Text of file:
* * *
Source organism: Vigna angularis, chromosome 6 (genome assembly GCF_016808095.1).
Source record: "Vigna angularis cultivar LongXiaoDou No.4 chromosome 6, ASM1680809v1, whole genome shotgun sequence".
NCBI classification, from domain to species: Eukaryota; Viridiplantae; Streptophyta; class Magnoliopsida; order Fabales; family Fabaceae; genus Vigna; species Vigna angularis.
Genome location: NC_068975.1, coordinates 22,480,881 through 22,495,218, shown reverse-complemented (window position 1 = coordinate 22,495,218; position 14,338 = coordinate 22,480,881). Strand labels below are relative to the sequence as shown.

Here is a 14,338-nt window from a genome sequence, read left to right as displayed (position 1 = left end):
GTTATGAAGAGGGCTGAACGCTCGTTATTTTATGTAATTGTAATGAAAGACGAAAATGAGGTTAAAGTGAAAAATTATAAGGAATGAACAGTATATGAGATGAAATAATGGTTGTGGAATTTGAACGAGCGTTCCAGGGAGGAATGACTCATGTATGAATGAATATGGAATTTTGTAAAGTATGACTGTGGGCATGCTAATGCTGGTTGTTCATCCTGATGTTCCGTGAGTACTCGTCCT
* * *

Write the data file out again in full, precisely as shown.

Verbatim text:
Source organism: Vigna angularis, chromosome 6 (genome assembly GCF_016808095.1).
Source record: "Vigna angularis cultivar LongXiaoDou No.4 chromosome 6, ASM1680809v1, whole genome shotgun sequence".
NCBI classification, from domain to species: Eukaryota; Viridiplantae; Streptophyta; class Magnoliopsida; order Fabales; family Fabaceae; genus Vigna; species Vigna angularis.
Genome location: NC_068975.1, coordinates 22,480,881 through 22,495,218, shown reverse-complemented (window position 1 = coordinate 22,495,218; position 14,338 = coordinate 22,480,881). Strand labels below are relative to the sequence as shown.

Here is a 14,338-nt window from a genome sequence, read left to right as displayed (position 1 = left end):
GTTATGAAGAGGGCTGAACGCTCGTTATTTTATGTAATTGTAATGAAAGACGAAAATGAGGTTAAAGTGAAAAATTATAAGGAATGAACAGTATATGAGATGAAATAATGGTTGTGGAATTTGAACGAGCGTTCCAGGGAGGAATGACTCATGTATGAATGAATATGGAATTTTGTAAAGTATGACTGTGGGCATGCTAATGCTGGTTGTTCATCCTGATGTTCCGTGAGTACTCGTCCT